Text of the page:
Senate Majority Leader Chuck Schumer, D-N.Y., announced Thursday that the long-delayed Gateway tunnel project, which will build a second rail tunnel beneath the Hudson River between New Jersey and New York, is set to receive nearly $6.9 billion in federal funds, the biggest such grant in U.S. history.
Schumer, a Brooklyn native, announced the project on the west side of Manhattan Thursday morning. The project will create 72,000 jobs and pump $19 billion into the state's economy, Schumer claimed.
"Gateway is the most consequential infrastructure project in all of America," Schumer said. "Everyone across the country agrees if the tunnels that cross the Hudson collapse or are unusauble, our whole economy goes into turmoil."
The announcement Thursday kicked off the engineering phase of the project, Schumer and the White House said.
New York's senior senator emphasized the urgency of the project, warning the current century-old tunnel does not "have much time left" after sustaining damage and corrosion from salt water that flowed in during Hurricane Sandy in 2012. It is the only passenger rail tunnel between New Jersey and New York and over 200,000 passenger trips are made on New Jersey Transit and Amtrak trains through it each weekday, according to the Biden administration.
"The old tunnels are deteriorating. They could be unusable in a year. They could be unusable in 10 years, but no one thinks they're gonna last very long," he said. "And that's why we wanted to move so quickly because if they're not usable, if they're dangerous, as I said, our whole economy goes into a tailspin."
In a speech on manfuracturing and his economic plan in South Carolina on Thursday, President Joe Biden remarked on the condition of the existing tunnel and said once the new one is complete, "you'll be able to go through it at 100 miles per hour instead of 30 miles per hour."
New Jersey Transit and Amtrak riders will see more frequent trains and a reduction in commute times, the White House said in a release.
Schumer suggested the old tunnel could be refurbished down the road to double the capacity between New York and New Jersey, but additional funding would be needed for that. The two tracks in the old tunnel can sustain 24 trains an hour, creating "bottlenecks and delays" that "cascade throughout the Northeast corridor," according to the White House.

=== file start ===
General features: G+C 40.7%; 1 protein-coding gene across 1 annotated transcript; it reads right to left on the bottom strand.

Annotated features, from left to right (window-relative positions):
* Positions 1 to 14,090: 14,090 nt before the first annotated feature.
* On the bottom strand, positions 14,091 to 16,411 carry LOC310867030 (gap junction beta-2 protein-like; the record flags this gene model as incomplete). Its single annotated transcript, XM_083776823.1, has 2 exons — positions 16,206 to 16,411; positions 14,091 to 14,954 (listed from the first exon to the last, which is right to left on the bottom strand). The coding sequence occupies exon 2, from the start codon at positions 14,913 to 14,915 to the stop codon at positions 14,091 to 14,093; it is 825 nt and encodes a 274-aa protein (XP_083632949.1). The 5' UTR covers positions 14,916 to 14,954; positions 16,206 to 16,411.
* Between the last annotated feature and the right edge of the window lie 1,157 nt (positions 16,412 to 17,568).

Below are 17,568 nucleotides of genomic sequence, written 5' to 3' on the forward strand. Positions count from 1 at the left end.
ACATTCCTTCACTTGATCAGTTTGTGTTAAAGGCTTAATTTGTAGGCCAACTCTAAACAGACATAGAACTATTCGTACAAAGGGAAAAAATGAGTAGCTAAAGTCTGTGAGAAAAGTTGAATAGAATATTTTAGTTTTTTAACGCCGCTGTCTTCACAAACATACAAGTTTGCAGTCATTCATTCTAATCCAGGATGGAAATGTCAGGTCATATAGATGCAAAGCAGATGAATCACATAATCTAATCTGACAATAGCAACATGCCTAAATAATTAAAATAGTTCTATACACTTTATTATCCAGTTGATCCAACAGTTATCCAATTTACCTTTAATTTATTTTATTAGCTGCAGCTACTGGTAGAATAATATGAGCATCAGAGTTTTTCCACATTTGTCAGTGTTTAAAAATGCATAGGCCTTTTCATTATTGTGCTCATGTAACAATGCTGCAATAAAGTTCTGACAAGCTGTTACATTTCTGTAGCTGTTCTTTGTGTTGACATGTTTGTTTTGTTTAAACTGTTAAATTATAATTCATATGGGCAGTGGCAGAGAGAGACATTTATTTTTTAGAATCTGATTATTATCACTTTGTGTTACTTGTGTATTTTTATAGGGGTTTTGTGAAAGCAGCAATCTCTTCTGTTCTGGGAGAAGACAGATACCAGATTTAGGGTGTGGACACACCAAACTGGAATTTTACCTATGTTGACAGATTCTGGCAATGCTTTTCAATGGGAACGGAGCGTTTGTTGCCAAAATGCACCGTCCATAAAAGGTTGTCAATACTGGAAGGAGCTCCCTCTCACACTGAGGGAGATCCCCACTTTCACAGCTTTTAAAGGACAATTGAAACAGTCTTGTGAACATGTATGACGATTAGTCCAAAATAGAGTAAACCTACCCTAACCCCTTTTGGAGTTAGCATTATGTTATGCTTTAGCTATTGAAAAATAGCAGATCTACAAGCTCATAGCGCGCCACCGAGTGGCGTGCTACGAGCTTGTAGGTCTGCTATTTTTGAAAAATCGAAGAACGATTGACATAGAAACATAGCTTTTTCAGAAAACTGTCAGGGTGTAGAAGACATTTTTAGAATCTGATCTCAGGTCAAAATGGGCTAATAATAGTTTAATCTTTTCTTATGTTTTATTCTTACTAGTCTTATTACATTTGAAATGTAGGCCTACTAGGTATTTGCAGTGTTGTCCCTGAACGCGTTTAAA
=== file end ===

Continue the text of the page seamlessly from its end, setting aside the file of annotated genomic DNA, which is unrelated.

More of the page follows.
"Beyond its age and regular maintenance, in 2012, millions of gallons of salt water flooded into the tunnel during Superstorm Sandy," the White House said. "Even today, the remnants of seawater that entered the tunnel in 2012 continue to harm the concrete, steel, tracks and third rail, signaling, and electrical components within the tunnel."
The new tunnel will provide a vital artery in the northeast for rail traffic, where travel demand could rises as much as 32% more than pre-pandemic levels by the time the project is completed, according to estimates by the Regional Plan Association — a century-old nonprofit dedicated to the development of the New Jersey-New York-Connecticut region.
After the Obama administration prioritized the Gateway Program as one of the most important infrastructure projects in the country, the project stalled during the presidency of Donald Trump, who urged Congress to slash its funding.
"No one worked harder to make Gateway happen," Biden's former chief of staff Ron Klain tweeted of Schumer, adding when he was at the White House the majority leader "made it clear that this was his top priority."
Biden and congressional Democrats returned focus back on the project and ensured it recieved funding through the Bipartisan Infrastructure Law passed in 2021. In January, Biden went to New York City to announce a $292 million grant to fund construction in an early phase of the project.
"The Trump administration wouldn't let it happen. At one point President Trump said 'if you give me the wall, maybe I'll give you a Gateway.' That was the kind of games he played," Schumer said Thursday. "President Trump said it's not happening. Look where he is and look where we are. We're getting Gateway done and he's busy with other activities."
Schumer added it would be an uphill climb for congressional Republicans to rescind the funding because they will need 60 votes in the Senate where Democrats currently have one-seat majority.
"It will not happen," Schumer said. "That's why we're rushing to get the money now, so we get it under a friendly administration, friendly Senate."
The project will be funded by the $6.88 billion federal grant and $3.4 billion each from New Jersey and New York. Even then, Schumer said, the Gateway Program is applying for an additional $3.8 billion in federal dollars because of cost overruns the senator blamed on delays by the Trump administration.
"It's a happy day. It's a happy day for the New York New Jersey economy. It's a happy day for rail transit across the whole northeast corridor," Schumer said. "It's a happy day for all the new jobs that are going to be created right here in the New York New Jersey economy."